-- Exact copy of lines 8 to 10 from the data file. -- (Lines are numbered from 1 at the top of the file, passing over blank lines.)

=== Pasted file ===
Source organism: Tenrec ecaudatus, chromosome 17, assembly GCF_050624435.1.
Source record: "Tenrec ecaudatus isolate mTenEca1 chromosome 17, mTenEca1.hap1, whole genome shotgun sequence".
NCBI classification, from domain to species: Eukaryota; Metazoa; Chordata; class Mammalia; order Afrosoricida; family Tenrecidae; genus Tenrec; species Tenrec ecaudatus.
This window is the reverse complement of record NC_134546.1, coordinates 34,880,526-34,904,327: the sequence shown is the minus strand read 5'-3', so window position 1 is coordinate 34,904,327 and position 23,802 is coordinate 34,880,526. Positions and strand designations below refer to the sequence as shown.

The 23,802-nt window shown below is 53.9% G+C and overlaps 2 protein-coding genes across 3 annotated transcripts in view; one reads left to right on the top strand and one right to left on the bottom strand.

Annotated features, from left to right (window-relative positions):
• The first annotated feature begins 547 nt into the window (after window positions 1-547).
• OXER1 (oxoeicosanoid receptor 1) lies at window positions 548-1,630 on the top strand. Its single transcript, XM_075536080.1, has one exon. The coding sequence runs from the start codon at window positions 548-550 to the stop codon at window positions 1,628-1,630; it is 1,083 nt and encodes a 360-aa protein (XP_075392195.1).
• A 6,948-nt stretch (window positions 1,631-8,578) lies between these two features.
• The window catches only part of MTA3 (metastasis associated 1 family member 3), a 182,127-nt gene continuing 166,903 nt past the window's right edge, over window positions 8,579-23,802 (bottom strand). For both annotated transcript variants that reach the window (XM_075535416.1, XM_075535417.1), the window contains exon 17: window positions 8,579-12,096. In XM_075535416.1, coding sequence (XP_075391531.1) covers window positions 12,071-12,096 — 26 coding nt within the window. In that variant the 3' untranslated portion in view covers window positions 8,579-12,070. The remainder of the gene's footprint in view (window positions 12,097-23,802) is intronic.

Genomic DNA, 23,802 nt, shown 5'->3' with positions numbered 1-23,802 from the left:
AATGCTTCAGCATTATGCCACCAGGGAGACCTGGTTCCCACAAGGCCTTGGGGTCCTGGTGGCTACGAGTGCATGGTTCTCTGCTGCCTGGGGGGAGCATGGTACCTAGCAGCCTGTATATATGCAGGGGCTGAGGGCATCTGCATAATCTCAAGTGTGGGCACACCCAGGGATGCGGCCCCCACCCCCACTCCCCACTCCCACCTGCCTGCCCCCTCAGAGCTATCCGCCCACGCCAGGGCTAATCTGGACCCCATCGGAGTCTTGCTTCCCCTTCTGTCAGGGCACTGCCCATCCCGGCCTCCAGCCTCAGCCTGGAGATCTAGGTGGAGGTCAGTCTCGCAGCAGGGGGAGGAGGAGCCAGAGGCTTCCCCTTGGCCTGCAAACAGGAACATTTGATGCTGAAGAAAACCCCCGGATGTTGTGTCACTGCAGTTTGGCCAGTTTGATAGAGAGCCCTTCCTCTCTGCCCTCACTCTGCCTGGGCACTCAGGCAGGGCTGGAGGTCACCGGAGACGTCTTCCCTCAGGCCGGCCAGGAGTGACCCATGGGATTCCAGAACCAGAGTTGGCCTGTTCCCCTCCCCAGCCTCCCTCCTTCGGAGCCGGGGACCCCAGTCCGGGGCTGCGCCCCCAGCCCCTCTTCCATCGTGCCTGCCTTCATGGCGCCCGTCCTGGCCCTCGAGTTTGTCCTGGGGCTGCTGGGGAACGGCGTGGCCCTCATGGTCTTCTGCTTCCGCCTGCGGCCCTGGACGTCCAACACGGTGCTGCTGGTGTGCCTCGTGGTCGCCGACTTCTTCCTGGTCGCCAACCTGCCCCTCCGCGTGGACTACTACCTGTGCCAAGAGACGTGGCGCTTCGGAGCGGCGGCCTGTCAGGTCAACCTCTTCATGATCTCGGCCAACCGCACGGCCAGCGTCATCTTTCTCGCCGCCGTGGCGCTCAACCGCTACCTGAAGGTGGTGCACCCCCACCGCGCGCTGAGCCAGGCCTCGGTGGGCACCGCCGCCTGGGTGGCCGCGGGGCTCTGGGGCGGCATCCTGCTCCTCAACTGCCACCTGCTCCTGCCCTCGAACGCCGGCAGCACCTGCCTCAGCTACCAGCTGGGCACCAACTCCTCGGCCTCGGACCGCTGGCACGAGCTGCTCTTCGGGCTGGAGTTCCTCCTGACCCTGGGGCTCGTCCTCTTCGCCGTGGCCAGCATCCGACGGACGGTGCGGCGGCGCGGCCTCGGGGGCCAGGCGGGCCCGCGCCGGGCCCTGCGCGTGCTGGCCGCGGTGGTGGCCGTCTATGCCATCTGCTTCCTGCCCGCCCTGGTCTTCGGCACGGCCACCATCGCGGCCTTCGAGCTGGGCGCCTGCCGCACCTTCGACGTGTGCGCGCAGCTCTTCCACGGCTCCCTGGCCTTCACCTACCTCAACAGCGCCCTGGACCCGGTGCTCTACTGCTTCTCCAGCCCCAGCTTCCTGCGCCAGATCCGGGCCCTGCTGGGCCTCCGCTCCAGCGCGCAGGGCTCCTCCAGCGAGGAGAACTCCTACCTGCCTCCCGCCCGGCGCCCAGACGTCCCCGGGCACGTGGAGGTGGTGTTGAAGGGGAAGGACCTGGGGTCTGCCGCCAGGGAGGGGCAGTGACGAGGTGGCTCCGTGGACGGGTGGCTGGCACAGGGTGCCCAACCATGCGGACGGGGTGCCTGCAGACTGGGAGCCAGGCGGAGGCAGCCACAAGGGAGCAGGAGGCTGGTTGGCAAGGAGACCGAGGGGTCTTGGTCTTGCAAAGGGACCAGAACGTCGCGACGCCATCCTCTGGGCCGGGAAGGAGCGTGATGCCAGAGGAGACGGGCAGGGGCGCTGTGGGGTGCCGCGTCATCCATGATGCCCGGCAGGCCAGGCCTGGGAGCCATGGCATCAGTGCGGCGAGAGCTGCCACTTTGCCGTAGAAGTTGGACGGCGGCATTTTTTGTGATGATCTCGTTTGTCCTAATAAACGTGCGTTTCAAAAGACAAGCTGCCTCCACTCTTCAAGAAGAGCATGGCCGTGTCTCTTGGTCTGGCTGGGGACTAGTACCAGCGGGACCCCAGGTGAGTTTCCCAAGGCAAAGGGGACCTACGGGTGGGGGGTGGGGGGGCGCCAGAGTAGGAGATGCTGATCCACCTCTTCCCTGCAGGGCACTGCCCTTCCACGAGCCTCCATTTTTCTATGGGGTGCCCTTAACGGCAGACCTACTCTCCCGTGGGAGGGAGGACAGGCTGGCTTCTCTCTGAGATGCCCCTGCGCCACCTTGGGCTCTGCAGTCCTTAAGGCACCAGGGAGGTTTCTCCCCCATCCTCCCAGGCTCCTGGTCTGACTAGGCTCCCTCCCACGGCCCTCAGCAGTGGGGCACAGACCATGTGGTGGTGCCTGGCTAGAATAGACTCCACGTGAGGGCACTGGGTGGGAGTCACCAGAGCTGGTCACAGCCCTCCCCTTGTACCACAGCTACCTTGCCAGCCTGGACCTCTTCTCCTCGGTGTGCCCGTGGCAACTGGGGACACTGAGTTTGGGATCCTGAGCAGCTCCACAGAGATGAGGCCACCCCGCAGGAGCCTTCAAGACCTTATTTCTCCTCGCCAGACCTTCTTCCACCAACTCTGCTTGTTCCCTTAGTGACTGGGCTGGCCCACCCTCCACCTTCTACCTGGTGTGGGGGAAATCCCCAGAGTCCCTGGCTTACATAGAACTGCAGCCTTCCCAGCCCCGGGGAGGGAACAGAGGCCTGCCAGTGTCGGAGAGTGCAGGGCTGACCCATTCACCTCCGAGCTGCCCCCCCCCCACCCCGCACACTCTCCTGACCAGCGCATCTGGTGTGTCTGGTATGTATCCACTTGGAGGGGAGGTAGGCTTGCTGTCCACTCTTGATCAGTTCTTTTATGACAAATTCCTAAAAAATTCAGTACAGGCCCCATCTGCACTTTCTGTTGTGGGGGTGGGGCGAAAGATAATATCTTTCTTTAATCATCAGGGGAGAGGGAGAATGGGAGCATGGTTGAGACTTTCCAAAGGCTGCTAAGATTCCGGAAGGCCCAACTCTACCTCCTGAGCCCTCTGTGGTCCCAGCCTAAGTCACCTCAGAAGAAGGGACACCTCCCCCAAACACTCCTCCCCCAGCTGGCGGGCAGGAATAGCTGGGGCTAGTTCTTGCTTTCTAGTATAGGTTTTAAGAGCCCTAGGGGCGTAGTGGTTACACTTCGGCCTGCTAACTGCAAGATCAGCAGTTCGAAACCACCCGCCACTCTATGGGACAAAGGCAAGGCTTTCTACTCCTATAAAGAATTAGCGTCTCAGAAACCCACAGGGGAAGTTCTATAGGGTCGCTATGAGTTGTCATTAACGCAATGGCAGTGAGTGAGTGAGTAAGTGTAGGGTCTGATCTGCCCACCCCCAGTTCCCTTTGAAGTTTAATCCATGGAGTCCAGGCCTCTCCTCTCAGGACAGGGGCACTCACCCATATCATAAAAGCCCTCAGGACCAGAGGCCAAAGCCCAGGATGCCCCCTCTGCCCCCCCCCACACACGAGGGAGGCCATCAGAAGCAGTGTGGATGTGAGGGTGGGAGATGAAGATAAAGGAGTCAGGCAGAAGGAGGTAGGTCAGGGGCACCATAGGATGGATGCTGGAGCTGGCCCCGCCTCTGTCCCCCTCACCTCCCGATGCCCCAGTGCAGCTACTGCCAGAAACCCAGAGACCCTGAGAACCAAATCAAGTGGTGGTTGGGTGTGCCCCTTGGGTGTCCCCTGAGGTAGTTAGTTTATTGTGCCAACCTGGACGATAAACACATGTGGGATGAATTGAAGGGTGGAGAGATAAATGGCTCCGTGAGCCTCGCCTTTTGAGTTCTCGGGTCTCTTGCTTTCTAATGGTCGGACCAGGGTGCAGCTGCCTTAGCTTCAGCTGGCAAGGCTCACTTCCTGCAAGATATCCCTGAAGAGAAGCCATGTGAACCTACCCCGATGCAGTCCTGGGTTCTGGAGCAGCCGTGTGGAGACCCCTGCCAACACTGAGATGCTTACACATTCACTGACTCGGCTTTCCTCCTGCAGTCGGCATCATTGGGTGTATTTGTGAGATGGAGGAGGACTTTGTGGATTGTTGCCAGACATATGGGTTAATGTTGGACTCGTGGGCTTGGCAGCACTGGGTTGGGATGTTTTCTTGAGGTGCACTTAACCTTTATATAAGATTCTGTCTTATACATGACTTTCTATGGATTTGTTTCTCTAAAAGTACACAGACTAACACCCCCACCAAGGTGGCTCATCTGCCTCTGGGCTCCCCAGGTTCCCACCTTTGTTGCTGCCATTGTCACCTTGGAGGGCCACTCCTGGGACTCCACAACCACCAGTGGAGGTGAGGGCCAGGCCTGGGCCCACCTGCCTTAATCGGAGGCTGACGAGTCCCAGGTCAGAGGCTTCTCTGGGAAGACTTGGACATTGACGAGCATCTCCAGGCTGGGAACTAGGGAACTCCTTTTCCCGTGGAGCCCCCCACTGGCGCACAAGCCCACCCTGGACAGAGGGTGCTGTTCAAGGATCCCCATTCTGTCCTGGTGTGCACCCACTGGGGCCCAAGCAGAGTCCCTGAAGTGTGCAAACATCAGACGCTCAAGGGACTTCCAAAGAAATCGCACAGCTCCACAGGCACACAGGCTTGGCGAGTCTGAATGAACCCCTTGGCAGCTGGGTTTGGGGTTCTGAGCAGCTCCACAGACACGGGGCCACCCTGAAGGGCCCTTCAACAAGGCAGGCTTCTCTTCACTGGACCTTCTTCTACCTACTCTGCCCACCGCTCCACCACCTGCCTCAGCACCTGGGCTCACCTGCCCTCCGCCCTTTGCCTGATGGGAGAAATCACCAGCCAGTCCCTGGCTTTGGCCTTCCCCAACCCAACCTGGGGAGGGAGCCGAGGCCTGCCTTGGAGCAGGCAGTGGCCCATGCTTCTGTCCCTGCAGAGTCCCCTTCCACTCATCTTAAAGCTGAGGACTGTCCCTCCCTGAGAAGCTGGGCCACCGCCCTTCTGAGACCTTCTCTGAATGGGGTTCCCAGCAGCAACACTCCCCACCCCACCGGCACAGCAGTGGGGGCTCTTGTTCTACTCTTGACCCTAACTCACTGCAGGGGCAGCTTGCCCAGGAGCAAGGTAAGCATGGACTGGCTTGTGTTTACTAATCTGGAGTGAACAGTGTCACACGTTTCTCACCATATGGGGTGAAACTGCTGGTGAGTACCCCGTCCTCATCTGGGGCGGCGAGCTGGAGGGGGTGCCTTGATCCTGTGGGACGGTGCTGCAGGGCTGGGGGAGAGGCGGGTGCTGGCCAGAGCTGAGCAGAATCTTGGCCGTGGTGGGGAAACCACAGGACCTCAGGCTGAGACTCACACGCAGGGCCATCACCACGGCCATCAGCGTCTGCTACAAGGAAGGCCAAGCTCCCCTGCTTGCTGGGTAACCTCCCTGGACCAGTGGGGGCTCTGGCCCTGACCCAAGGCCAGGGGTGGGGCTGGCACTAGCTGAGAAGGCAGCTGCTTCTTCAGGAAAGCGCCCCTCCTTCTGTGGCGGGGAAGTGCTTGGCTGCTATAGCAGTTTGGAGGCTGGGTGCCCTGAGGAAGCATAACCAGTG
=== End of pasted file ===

• OXER1 (oxoeicosanoid receptor 1) lies at window positions 548-1,630 on the top strand. Its single transcript, XM_075536080.1, has one exon. The coding sequence runs from the start codon at window positions 548-550 to the stop codon at window positions 1,628-1,630; it is 1,083 nt and encodes a 360-aa protein (XP_075392195.1).
• A 6,948-nt stretch (window positions 1,631-8,578) lies between these two features.
• The window catches only part of MTA3 (metastasis associated 1 family member 3), a 182,127-nt gene continuing 166,903 nt past the window's right edge, over window positions 8,579-23,802 (bottom strand). For both annotated transcript variants that reach the window (XM_075535416.1, XM_075535417.1), the window contains exon 17: window positions 8,579-12,096. In XM_075535416.1, coding sequence (XP_075391531.1) covers window positions 12,071-12,096 — 26 coding nt within the window. In that variant the 3' untranslated portion in view covers window positions 8,579-12,070. The remainder of the gene's footprint in view (window positions 12,097-23,802) is intronic.